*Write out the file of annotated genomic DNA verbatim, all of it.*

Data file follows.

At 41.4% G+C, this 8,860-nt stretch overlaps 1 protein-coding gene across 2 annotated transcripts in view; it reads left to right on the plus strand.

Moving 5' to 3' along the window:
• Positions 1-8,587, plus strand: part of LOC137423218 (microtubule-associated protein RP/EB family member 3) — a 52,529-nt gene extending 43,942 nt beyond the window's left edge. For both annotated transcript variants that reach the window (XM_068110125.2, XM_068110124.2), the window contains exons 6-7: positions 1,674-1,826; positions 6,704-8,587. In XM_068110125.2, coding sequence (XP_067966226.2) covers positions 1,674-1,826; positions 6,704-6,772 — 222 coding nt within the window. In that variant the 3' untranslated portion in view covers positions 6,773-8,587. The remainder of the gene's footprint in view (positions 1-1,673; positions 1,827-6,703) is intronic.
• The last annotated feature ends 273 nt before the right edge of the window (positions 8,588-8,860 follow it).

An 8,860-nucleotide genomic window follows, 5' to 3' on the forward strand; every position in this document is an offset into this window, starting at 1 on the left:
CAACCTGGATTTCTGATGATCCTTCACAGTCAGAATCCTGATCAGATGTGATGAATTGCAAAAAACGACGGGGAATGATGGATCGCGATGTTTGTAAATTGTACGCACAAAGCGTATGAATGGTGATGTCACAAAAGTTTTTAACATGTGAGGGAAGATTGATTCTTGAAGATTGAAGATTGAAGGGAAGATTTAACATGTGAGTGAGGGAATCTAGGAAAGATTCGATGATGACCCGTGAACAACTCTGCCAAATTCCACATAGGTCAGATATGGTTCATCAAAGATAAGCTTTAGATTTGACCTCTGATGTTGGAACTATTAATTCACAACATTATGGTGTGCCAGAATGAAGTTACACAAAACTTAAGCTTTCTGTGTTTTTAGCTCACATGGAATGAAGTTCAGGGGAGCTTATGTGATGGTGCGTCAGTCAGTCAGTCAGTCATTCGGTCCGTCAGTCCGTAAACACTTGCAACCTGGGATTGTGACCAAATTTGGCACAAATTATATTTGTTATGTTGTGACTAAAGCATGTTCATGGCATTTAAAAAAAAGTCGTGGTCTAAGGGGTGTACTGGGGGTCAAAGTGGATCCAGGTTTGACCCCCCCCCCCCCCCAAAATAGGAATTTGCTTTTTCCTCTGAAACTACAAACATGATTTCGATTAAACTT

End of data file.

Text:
At 41.4% G+C, this 8,860-nt stretch overlaps 1 protein-coding gene across 2 annotated transcripts in view; it reads left to right on the plus strand.

Moving 5' to 3' along the window:
• Positions 1-8,587, plus strand: part of LOC137423218 (microtubule-associated protein RP/EB family member 3) — a 52,529-nt gene extending 43,942 nt beyond the window's left edge. For both annotated transcript variants that reach the window (XM_068110125.2, XM_068110124.2), the window contains exons 6-7: positions 1,674-1,826; positions 6,704-8,587. In XM_068110125.2, coding sequence (XP_067966226.2) covers positions 1,674-1,826; positions 6,704-6,772 — 222 coding nt within the window. In that variant the 3' untranslated portion in view covers positions 6,773-8,587. The remainder of the gene's footprint in view (positions 1-1,673; positions 1,827-6,703) is intronic.
• The last annotated feature ends 273 nt before the right edge of the window (positions 8,588-8,860 follow it).

An 8,860-nucleotide genomic window follows, 5' to 3' on the forward strand; every position in this document is an offset into this window, starting at 1 on the left:
CAACCTGGATTTCTGATGATCCTTCACAGTCAGAATCCTGATCAGATGTGATGAATTGCAAAAAACGACGGGGAATGATGGATCGCGATGTTTGTAAATTGTACGCACAAAGCGTATGAATGGTGATGTCACAAAAGTTTTTAACATGTGAGGGAAGATTGATTCTTGAAGATTGAAGATTGAAGGGAAGATTTAACATGTGAGTGAGGGAATCTAGGAAAGATTCGATGATGACCCGTGAACAACTCTGCCAAATTCCACATAGGTCAGATATGGTTCATCAAAGATAAGCTTTAGATTTGACCTCTGATGTTGGAACTATTAATTCACAACATTATGGTGTGCCAGAATGAAGTTACACAAAACTTAAGCTTTCTGTGTTTTTAGCTCACATGGAATGAAGTTCAGGGGAGCTTATGTGATGGTGCGTCAGTCAGTCAGTCAGTCATTCGGTCCGTCAGTCCGTAAACACTTGCAACCTGGGATTGTGACCAAATTTGGCACAAATTATATTTGTTATGTTGTGACTAAAGCATGTTCATGGCATTTAAAAAAAAGTCGTGGTCTAAGGGGTGTACTGGGGGTCAAAGTGGATCCAGGTTTGACCCCCCCCCCCCCCCAAAATAGGAATTTGCTTTTTCCTCTGAAACTACAAACATGATTTCGATTAAACTT